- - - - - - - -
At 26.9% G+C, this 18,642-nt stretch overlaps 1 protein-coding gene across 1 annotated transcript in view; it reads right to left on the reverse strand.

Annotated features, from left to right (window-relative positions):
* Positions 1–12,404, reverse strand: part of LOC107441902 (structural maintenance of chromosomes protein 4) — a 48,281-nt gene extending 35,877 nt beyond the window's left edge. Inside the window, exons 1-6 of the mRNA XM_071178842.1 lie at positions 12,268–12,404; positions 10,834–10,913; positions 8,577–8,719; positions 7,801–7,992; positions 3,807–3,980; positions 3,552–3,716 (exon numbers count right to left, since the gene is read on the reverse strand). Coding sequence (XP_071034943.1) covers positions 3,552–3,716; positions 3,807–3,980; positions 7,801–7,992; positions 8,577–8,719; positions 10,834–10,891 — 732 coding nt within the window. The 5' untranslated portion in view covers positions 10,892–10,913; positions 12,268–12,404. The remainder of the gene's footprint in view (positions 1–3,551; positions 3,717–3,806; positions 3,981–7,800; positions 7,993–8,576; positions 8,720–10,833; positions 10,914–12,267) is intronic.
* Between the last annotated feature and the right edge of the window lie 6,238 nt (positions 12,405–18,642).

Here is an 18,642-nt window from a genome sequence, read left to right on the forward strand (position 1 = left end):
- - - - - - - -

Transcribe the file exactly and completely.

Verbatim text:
At 26.9% G+C, this 18,642-nt stretch overlaps 1 protein-coding gene across 1 annotated transcript in view; it reads right to left on the reverse strand.

Annotated features, from left to right (window-relative positions):
* Positions 1–12,404, reverse strand: part of LOC107441902 (structural maintenance of chromosomes protein 4) — a 48,281-nt gene extending 35,877 nt beyond the window's left edge. Inside the window, exons 1-6 of the mRNA XM_071178842.1 lie at positions 12,268–12,404; positions 10,834–10,913; positions 8,577–8,719; positions 7,801–7,992; positions 3,807–3,980; positions 3,552–3,716 (exon numbers count right to left, since the gene is read on the reverse strand). Coding sequence (XP_071034943.1) covers positions 3,552–3,716; positions 3,807–3,980; positions 7,801–7,992; positions 8,577–8,719; positions 10,834–10,891 — 732 coding nt within the window. The 5' untranslated portion in view covers positions 10,892–10,913; positions 12,268–12,404. The remainder of the gene's footprint in view (positions 1–3,551; positions 3,717–3,806; positions 3,981–7,800; positions 7,993–8,576; positions 8,720–10,833; positions 10,914–12,267) is intronic.
* Between the last annotated feature and the right edge of the window lie 6,238 nt (positions 12,405–18,642).

Here is an 18,642-nt window from a genome sequence, read left to right on the forward strand (position 1 = left end):